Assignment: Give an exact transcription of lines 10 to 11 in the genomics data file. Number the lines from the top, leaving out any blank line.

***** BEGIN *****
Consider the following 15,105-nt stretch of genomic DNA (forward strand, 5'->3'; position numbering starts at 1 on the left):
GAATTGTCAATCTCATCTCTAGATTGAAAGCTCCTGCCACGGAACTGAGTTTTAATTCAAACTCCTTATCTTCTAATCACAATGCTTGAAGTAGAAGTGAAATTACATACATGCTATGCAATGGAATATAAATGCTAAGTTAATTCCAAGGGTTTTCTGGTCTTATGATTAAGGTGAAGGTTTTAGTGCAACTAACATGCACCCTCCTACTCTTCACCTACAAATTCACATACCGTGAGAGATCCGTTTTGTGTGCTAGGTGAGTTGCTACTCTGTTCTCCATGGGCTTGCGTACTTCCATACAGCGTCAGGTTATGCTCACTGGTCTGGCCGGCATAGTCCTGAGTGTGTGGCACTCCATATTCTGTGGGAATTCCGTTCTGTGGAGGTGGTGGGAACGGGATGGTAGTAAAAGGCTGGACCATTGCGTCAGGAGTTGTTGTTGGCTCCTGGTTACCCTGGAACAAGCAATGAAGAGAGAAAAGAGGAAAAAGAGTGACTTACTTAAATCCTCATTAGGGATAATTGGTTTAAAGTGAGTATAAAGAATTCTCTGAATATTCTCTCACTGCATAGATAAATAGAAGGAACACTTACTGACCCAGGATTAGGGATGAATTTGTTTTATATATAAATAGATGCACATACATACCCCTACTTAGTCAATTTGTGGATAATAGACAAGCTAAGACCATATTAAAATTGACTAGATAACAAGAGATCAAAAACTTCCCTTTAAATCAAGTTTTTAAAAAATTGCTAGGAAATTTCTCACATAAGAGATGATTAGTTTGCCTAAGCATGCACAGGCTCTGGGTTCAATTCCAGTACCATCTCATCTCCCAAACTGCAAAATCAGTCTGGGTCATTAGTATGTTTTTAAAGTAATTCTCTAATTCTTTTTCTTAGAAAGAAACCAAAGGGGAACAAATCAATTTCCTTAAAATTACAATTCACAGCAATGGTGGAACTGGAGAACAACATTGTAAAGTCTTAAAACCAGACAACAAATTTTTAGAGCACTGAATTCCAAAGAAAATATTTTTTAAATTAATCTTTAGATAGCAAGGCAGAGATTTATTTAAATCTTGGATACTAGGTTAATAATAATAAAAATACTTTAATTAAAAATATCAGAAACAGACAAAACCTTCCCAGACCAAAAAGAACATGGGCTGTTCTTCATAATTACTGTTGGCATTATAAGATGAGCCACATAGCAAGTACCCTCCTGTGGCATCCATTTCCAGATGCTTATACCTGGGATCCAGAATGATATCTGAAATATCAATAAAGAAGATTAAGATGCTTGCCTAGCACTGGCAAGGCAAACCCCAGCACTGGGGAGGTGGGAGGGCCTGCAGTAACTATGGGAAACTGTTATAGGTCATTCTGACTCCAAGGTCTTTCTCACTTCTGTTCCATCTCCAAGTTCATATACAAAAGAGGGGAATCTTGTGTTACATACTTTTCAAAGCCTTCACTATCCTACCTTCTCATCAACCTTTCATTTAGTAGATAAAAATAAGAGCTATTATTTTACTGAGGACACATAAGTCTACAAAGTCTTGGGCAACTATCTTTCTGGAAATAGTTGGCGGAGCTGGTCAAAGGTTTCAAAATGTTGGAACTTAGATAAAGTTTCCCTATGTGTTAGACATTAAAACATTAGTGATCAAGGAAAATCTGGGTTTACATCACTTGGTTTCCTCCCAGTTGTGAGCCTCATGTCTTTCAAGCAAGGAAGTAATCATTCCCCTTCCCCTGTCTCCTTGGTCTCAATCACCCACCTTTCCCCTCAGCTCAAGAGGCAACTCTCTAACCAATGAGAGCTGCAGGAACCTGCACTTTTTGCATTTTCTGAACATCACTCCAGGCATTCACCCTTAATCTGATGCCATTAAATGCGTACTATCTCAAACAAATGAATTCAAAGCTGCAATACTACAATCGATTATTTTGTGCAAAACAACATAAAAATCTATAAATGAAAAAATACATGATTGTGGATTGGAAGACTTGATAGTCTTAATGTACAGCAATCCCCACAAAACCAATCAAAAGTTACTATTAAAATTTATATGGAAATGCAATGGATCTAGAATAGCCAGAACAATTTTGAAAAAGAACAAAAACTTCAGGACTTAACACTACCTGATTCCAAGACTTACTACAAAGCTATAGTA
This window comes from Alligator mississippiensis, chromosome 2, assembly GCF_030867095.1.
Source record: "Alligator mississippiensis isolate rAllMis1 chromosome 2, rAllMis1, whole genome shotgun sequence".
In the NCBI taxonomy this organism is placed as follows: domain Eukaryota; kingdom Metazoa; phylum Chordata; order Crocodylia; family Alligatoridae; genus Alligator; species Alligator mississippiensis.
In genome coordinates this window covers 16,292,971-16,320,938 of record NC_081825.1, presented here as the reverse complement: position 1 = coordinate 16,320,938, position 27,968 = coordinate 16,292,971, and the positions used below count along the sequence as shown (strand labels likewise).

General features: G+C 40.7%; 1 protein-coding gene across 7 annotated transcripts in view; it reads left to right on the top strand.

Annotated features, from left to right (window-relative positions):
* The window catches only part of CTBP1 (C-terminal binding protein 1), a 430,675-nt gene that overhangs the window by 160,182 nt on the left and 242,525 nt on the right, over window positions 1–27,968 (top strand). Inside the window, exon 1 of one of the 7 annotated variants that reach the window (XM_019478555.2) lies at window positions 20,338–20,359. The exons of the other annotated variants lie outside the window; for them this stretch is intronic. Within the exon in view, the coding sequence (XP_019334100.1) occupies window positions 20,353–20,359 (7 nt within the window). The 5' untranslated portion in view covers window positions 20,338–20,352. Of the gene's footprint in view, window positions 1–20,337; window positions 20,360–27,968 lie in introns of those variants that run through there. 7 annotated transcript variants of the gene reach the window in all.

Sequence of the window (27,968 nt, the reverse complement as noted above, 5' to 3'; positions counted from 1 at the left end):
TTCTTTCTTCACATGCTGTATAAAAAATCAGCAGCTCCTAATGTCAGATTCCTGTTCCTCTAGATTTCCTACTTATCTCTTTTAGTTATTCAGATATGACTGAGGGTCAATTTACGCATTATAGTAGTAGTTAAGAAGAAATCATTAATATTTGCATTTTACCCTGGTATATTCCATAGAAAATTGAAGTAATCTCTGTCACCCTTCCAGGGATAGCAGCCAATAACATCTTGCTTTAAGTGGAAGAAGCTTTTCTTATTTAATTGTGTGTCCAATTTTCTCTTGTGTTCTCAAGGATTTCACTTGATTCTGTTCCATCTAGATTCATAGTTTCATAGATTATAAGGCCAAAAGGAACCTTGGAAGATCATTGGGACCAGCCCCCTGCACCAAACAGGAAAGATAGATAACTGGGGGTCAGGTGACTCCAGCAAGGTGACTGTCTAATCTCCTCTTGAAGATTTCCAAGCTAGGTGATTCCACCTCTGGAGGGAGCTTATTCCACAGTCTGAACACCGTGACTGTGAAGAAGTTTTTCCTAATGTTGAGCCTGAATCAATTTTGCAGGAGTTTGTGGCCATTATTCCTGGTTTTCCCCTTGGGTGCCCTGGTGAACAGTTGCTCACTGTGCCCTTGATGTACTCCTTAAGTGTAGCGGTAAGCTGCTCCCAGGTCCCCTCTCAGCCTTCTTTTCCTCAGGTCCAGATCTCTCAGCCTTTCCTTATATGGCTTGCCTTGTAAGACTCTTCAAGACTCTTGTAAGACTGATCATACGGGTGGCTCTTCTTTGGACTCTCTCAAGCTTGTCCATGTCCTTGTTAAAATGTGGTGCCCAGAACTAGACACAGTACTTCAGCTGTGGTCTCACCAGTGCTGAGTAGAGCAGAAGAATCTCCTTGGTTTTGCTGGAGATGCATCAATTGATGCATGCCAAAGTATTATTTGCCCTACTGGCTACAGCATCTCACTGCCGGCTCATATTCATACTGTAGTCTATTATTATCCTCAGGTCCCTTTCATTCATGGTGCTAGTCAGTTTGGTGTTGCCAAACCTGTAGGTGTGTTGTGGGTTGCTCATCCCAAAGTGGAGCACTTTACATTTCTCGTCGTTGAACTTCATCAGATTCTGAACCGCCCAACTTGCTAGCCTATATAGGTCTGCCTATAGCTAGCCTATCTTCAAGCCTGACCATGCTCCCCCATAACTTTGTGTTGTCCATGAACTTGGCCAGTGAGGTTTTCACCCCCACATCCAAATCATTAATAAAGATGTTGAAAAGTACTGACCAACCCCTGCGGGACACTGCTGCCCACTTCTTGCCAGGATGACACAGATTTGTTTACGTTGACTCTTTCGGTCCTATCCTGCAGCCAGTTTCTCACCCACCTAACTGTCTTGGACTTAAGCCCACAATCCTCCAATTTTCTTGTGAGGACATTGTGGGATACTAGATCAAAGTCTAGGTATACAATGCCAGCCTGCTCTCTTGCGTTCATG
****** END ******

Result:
Sequence of the window (27,968 nt, the reverse complement as noted above, 5' to 3'; positions counted from 1 at the left end):
TTCTTTCTTCACATGCTGTATAAAAAATCAGCAGCTCCTAATGTCAGATTCCTGTTCCTCTAGATTTCCTACTTATCTCTTTTAGTTATTCAGATATGACTGAGGGTCAATTTACGCATTATAGTAGTAGTTAAGAAGAAATCATTAATATTTGCATTTTACCCTGGTATATTCCATAGAAAATTGAAGTAATCTCTGTCACCCTTCCAGGGATAGCAGCCAATAACATCTTGCTTTAAGTGGAAGAAGCTTTTCTTATTTAATTGTGTGTCCAATTTTCTCTTGTGTTCTCAAGGATTTCACTTGATTCTGTTCCATCTAGATTCATAGTTTCATAGATTATAAGGCCAAAAGGAACCTTGGAAGATCATTGGGACCAGCCCCCTGCACCAAACAGGAAAGATAGATAACTGGGGGTCAGGTGACTCCAGCAAGGTGACTGTCTAATCTCCTCTTGAAGATTTCCAAGCTAGGTGATTCCACCTCTGGAGGGAGCTTATTCCACAGTCTGAACACCGTGACTGTGAAGAAGTTTTTCCTAATGTTGAGCCTGAATCAATTTTGCAGGAGTTTGTGGCCATTATTCCTGGTTTTCCCCTTGGGTGCCCTGGTGAACAGTTGCTCACTGTGCCCTTGATGTACTCCTTAAGTGTAGCGGTAAGCTGCTCCCAGGTCCCCTCTCAGCCTTCTTTTCCTCAGGTCCAGATCTCTCAGCCTTTCCTTATATGGCTTGCCTTGTAAGACTCTTCAAGACTCTTGTAAGACTGATCATACGGGTGGCTCTTCTTTGGACTCTCTCAAGCTTGTCCATGTCCTTGTTAAAATGTGGTGCCCAGAACTAGACACAGTACTTCAGCTGTGGTCTCACCAGTGCTGAGTAGAGCAGAAGAATCTCCTTGGTTTTGCTGGAGATGCATCAATTGATGCATGCCAAAGTATTATTTGCCCTACTGGCTACAGCATCTCACTGCCGGCTCATATTCATACTGTAGTCTATTATTATCCTCAGGTCCCTTTCATTCATGGTGCTAGTCAGTTTGGTGTTGCCAAACCTGTAGGTGTGTTGTGGGTTGCTCATCCCAAAGTGGAGCACTTTACATTTCTCGTCGTTGAACTTCATCAGATTCTGAACCGCCCAACTTGCTAGCCTATATAGGTCTGCCTATAGCTAGCCTATCTTCAAGCCTGACCATGCTCCCCCATAACTTTGTGTTGTCCATGAACTTGGCCAGTGAGGTTTTCACCCCCACATCCAAATCATTAATAAAGATGTTGAAAAGTACTGACCAACCCCTGCGGGACACTGCTGCCCACTTCTTGCCAGGATGACACAGATTTGTTTACGTTGACTCTTTCGGTCCTATCCTGCAGCCAGTTTCTCACCCACCTAACTGTCTTGGACTTAAGCCCACAATCCTCCAATTTTCTTGTGAGGACATTGTGGGATACTAGATCAAAGTCTAGGTATACAATGCCAGCCTGCTCTCTTGCGTTCATG